Fact Magazine celebrates the life of Fela Kuti in it’s story “Remembering the Shrine, Fela Kuti’s Shamanic Temple and Political Soapbox” by Robert Barry. The story includes poignant quotes from Femi Kuti on the significance of the history of the Shrine.
“Femi recalls returning home one day, after having moved back in with his father as a teenager, to find his house on fire: “I was coming back from school and I saw all the soldiers there. I ran back to tell my mother that the house was burnt.” Fela’s 75-year-old mother was thrown out of a first floor window and died a few months later from the injuries. Her son responded by delivering a coffin to the official residence of the Head of State, Olesogun Olesanjo.
An even more brutal raid came about four years later. “They picked us up at the Shrine and took us all to the police headquarters,” says Femi. “That’s when I saw him. They had handcuffed his hands to his legs and they threw him in the back of a Land Rover and he was bleeding from head to toe. They beat him so much he remembered his spirit leaving his body. He thought he was dead. And then when he felt his spirit go back into his body, he never felt so much pain his life. They told him to sit in the corner of the cell and told me to sit on the chair. I refused. I got up and went to sit beside him. They took him to a special police station where they normally put people that are charged for armed robbery when they want to execute them. Then they locked me back in the cell. It probably was the biggest raid I witnessed.”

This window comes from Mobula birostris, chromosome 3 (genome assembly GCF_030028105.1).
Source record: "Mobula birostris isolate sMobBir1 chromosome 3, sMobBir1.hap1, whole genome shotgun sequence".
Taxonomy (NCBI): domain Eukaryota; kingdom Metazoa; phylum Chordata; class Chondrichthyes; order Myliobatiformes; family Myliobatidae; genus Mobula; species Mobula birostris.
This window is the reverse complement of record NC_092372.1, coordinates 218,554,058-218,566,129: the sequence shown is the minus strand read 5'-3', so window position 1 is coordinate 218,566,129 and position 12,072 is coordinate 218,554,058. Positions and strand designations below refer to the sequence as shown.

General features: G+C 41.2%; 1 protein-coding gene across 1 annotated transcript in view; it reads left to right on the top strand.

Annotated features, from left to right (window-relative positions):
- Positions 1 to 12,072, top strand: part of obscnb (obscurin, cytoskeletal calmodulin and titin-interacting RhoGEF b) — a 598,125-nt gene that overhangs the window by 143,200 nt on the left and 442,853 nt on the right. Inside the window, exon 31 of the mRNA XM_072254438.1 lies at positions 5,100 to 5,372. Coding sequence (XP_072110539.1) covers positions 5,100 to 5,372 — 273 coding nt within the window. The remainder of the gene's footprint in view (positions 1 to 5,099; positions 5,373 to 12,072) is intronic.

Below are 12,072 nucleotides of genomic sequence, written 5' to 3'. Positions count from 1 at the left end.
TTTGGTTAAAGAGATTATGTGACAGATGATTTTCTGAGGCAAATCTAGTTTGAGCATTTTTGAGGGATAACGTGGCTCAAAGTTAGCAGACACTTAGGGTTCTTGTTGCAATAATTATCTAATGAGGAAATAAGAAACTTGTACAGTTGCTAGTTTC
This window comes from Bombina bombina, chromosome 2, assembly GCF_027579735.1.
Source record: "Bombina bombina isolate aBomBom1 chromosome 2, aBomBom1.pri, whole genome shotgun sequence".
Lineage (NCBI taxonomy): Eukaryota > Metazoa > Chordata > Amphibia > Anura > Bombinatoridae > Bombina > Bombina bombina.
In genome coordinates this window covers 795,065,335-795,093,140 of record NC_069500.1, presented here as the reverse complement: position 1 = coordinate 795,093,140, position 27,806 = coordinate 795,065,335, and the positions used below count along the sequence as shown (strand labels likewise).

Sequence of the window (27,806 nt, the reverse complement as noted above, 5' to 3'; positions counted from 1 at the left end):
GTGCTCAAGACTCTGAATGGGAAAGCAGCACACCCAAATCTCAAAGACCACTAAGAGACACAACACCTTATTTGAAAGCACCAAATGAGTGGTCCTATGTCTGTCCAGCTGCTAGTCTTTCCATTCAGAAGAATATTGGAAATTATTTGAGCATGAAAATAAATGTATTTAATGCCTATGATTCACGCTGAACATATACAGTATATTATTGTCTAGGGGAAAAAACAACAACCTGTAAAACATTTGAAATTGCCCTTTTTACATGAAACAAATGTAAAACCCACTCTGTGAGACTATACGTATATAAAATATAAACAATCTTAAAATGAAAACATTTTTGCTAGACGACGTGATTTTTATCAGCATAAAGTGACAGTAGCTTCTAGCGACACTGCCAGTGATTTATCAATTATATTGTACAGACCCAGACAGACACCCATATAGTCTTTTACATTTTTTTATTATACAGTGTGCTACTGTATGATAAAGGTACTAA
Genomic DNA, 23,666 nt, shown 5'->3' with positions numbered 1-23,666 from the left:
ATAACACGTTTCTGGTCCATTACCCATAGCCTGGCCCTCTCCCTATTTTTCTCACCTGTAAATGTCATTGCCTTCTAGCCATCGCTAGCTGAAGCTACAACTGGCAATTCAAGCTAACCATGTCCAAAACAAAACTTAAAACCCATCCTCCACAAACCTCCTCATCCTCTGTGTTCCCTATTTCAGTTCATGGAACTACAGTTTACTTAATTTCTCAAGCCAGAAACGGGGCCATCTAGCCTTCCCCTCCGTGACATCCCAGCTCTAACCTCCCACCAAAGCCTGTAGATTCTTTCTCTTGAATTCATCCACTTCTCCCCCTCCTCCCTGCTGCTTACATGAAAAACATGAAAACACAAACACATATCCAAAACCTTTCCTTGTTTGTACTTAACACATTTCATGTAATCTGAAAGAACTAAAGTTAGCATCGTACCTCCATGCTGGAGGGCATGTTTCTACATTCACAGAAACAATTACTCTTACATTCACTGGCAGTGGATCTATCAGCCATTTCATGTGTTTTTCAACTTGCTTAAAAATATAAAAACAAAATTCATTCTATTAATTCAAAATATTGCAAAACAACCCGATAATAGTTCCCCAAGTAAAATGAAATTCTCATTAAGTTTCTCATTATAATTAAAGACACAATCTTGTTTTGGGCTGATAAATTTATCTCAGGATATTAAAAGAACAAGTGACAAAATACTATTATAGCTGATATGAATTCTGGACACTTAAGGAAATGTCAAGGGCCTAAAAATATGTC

It must have taken incredible determination to carry on in the face of that kind of brutalisation. “I think that’s why a lot of people appreciate him,” suggests Femi. “Because he had so many opportunities to leave the country and seek political asylum. He could’ve stopped talking and just had a good life. He was already very famous. But he never compromised. So I think this is why he is still very relevant.”
The story also includes an interview with our very own Rikki Stein, Fela’s manager of 15 years (who helped to build this very site!) Rikki recalls when he first heard Fela and the Africa 70…
““I was lying in the back of a Mercedes van on the M4 motorway, lying in a heap of African dancers, on our way back from a gig. Somebody put on a cassette and it was ‘Sorrow, Tears and Blood’. And I was gobsmacked. You know, sometimes you hear something that really registers. I thought, who the fuck is this? He was talking to me. I just felt some real affinity.””
Read more HERE.